Whether you regularly enjoy a ‘wee dram’ or have never touched a drop of the stuff, virtually everyone will at least know that whisky is an alcoholic drink. In some ways, it is the most complex alcoholic drink that there is, boasting different spellings, let alone the countless flavours you can experience with it. Closely associated with Scotland, whisky is an alcoholic drink made from fermented grain mash.
Nowadays you can buy whisky from as far afield as Japan and India, with the likes of the Swedish, the Taiwanese and the Australians all having a bash at producing their own versions of it. The word comes from the Gaelic word ‘uisce’, which means ‘water’, thanks to the fact that distilled alcohol was called ‘aqua vitae’, or ‘water of life’. There is so much to tell you about whisky, so let’s get into it.
What is Whisky?
An amber coloured liquid that is made from fermented grain, whiskies are often aged in a wooden cask before being bottled. As an alcoholic spirit, whisky typically boasts a minimum alcohol by volume percentage of 40%. A whisky is usually distinguished by where it is from, the type of grain used to make it, the blending process and the manner in which it has been aged.
The grains that are most commonly used to create whisky are rye, wheat, corn and barley. Each has its own flavour and personality, meaning that the warmth, spiciness, sweetness or caramel-nature of the whisky, to offer some examples, can be dictated according to the grain that was chosen. Once created, the liquid is aged in wooden casks, with thy type of cask chosen also having an influence on the flavour.
Quite where whisky was invented remains a mystery. The art of distillation might well have been introduced to Scotland by Christian monks, with the earliest records of distilling for the purposes of alcohol coming from Italy in the 13th century. Ireland and Scotland, meanwhile, will both have learned the European practice of distilling for medical purposes in the 15th century at the latest.
Whisky or Whiskey?
One of the constant debates around whisky comes in the form of its spelling. You’ll likely hear some people say that it is spelt one way if it’s Scotch and another it it isn’t, but that’s not really true. The reason for the different spelling is due to the derivations of Gaelic from the early days of the sprit being introduced to the world, back when ‘Uisce beatha’ was used and meant ‘water of life’.
The Irish immigrants to America took the drink with them and spelt the word with the ‘e’ included, whilst the Scottish did not. The words themselves mean largely the same thing, being as they are mere varieties of the same alcoholic drink. Whisky from Scotland, often referred to simply as ‘Scotch’, is always spelt without the ‘e’, whilst Irish and American whiskeys always have the ‘e’ included in the word.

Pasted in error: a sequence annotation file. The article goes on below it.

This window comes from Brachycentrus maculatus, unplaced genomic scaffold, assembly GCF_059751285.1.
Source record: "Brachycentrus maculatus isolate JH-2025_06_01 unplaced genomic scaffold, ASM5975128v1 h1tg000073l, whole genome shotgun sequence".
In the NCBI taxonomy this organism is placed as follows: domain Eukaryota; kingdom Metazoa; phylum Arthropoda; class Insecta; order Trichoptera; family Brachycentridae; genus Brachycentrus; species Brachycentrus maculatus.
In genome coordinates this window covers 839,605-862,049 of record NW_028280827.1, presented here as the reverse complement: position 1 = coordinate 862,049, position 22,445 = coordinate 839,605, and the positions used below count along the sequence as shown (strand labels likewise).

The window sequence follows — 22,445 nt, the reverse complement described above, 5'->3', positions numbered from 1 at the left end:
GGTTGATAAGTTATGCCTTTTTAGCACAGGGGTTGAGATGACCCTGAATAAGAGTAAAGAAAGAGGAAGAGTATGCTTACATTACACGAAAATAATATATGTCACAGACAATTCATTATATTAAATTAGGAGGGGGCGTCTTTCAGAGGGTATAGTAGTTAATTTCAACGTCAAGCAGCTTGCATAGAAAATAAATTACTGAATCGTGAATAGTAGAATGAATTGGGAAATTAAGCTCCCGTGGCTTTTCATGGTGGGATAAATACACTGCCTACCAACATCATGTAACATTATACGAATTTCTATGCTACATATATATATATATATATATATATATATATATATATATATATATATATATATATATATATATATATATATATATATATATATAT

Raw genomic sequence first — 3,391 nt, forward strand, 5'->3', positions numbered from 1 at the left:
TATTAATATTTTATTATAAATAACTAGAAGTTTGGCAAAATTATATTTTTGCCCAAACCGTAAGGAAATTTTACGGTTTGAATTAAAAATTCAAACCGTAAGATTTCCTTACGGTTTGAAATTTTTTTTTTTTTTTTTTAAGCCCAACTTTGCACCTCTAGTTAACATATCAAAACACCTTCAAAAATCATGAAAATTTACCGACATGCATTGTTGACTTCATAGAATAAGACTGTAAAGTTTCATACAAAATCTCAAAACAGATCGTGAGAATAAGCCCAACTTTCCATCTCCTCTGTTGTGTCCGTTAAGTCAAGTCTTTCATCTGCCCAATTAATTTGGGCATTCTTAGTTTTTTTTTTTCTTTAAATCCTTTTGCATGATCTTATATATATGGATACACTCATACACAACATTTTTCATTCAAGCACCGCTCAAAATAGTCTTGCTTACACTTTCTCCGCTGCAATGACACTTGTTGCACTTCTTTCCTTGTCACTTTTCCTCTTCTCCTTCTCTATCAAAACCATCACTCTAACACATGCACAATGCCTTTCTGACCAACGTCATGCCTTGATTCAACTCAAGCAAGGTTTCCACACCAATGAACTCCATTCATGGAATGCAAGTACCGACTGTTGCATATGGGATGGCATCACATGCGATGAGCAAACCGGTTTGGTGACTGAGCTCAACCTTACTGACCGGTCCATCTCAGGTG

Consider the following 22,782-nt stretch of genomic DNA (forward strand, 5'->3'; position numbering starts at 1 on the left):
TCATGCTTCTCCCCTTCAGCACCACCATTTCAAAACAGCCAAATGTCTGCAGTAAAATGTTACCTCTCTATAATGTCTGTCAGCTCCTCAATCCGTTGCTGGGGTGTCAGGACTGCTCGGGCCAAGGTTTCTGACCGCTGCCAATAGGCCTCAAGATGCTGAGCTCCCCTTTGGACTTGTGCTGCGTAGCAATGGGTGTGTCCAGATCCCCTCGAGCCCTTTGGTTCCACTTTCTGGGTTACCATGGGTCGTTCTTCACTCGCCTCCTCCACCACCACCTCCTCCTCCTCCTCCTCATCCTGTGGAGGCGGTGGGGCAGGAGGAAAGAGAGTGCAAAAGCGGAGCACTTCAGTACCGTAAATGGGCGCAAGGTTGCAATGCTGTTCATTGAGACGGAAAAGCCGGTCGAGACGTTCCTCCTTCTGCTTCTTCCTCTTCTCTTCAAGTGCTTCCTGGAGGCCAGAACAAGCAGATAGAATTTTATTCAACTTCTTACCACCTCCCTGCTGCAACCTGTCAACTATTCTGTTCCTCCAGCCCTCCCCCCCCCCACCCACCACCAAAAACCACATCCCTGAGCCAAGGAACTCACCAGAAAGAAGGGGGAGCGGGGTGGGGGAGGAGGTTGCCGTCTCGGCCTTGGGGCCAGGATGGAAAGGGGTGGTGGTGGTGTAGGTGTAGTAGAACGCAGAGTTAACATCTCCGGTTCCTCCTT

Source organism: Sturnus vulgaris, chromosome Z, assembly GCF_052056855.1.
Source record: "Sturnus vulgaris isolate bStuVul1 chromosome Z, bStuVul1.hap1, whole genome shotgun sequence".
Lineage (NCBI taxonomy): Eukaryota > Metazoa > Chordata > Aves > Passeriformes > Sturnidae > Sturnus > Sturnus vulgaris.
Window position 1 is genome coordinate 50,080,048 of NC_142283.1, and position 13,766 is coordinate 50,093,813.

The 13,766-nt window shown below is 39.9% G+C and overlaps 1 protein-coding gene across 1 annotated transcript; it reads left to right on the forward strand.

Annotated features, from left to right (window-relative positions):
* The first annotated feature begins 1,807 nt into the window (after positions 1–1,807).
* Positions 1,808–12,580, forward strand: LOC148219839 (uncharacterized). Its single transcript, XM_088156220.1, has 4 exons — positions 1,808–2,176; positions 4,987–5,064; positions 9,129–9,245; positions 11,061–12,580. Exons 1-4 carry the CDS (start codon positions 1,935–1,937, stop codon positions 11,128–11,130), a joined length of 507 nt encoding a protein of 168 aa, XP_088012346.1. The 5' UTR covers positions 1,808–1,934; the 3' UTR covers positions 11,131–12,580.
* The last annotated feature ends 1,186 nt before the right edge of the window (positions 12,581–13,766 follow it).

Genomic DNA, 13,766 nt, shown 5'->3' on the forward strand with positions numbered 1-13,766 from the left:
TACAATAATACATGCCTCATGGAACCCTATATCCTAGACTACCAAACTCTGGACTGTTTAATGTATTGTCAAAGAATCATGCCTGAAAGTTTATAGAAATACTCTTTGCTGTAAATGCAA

In essence, therefore, it matters how you spell it if you want to avoid upsetting people. Other variations of the drink will tend to adopt the spelling of the country that they most closely copied, which is why it is spelt ‘whisky’ in Japan, where the whisky makers learnt their trade from Scottish academics. Of course, it doesn’t matter how you spell it when you’re busy drinking it down.
Types of Whisky
When it comes to the different types of whisky that there are to drink, you have a wealth of different ones to choose from. The most common form of whisky is malt whisky, so named because it is primarily made of malted barley. Even that isn’t all that straight forward, though, given that you can have single malt whisky or blended malt whisky, each of which will have its own personality.
Single malt is often thought of as being the ‘purest’ form of whisky. It is made from a single distillery and the mash will be made up of a singular grain type. You might find a whisky labelled as being ‘single cask’, which means that the whisky has been matured in just one cask. This is rare, however, with most whiskies produced using many different casks and even different years to create a recognisable taste.
It’s common for single malts to bear the name of the distillery as well as the age statement and information on any special treatment that the whisky was given. As you might imagine, a blended malt involves mixing single malts from different distilleries together. Also referred to as ‘pure malt’, ‘vatted malt’ and even merely ‘malt’, if it doesn’t have the word ‘single’ in its title then it is going to be a blend.
Blended whisky, meanwhile, is made from different types of whisky and is blended to taste. A blended whisky will commonly contain whiskies from numerous different distilleries, meaning that the distillery’s name will often be left off the bottle. The majority of whiskies from Scotland, Ireland and Canada are blends, with American blended whiskies also including neutral spirits.